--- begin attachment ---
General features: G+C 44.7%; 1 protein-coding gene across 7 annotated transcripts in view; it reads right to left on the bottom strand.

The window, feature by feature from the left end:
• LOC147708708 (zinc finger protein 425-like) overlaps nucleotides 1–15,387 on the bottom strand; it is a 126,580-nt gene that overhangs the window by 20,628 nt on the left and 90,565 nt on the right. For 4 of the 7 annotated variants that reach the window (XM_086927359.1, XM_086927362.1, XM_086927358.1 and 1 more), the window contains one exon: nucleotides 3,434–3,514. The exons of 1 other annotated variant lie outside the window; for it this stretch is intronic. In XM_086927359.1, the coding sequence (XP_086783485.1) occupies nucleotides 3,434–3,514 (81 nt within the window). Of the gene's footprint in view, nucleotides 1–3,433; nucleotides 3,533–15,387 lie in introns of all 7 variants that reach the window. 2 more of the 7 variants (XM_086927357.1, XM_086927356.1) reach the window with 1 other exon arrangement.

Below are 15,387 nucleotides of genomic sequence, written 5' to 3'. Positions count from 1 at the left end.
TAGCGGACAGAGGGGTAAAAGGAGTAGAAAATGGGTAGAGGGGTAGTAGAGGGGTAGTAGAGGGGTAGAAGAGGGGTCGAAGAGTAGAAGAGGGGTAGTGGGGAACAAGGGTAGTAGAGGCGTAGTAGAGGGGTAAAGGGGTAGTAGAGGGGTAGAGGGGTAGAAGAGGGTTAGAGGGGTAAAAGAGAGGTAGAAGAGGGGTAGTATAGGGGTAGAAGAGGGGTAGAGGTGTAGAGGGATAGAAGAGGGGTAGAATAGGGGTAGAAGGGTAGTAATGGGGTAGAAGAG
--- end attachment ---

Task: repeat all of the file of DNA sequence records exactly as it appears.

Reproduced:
General features: G+C 44.7%; 1 protein-coding gene across 7 annotated transcripts in view; it reads right to left on the bottom strand.

The window, feature by feature from the left end:
• LOC147708708 (zinc finger protein 425-like) overlaps nucleotides 1–15,387 on the bottom strand; it is a 126,580-nt gene that overhangs the window by 20,628 nt on the left and 90,565 nt on the right. For 4 of the 7 annotated variants that reach the window (XM_086927359.1, XM_086927362.1, XM_086927358.1 and 1 more), the window contains one exon: nucleotides 3,434–3,514. The exons of 1 other annotated variant lie outside the window; for it this stretch is intronic. In XM_086927359.1, the coding sequence (XP_086783485.1) occupies nucleotides 3,434–3,514 (81 nt within the window). Of the gene's footprint in view, nucleotides 1–3,433; nucleotides 3,533–15,387 lie in introns of all 7 variants that reach the window. 2 more of the 7 variants (XM_086927357.1, XM_086927356.1) reach the window with 1 other exon arrangement.

Below are 15,387 nucleotides of genomic sequence, written 5' to 3'. Positions count from 1 at the left end.
TAGCGGACAGAGGGGTAAAAGGAGTAGAAAATGGGTAGAGGGGTAGTAGAGGGGTAGTAGAGGGGTAGAAGAGGGGTCGAAGAGTAGAAGAGGGGTAGTGGGGAACAAGGGTAGTAGAGGCGTAGTAGAGGGGTAAAGGGGTAGTAGAGGGGTAGAGGGGTAGAAGAGGGTTAGAGGGGTAAAAGAGAGGTAGAAGAGGGGTAGTATAGGGGTAGAAGAGGGGTAGAGGTGTAGAGGGATAGAAGAGGGGTAGAATAGGGGTAGAAGGGTAGTAATGGGGTAGAAGAG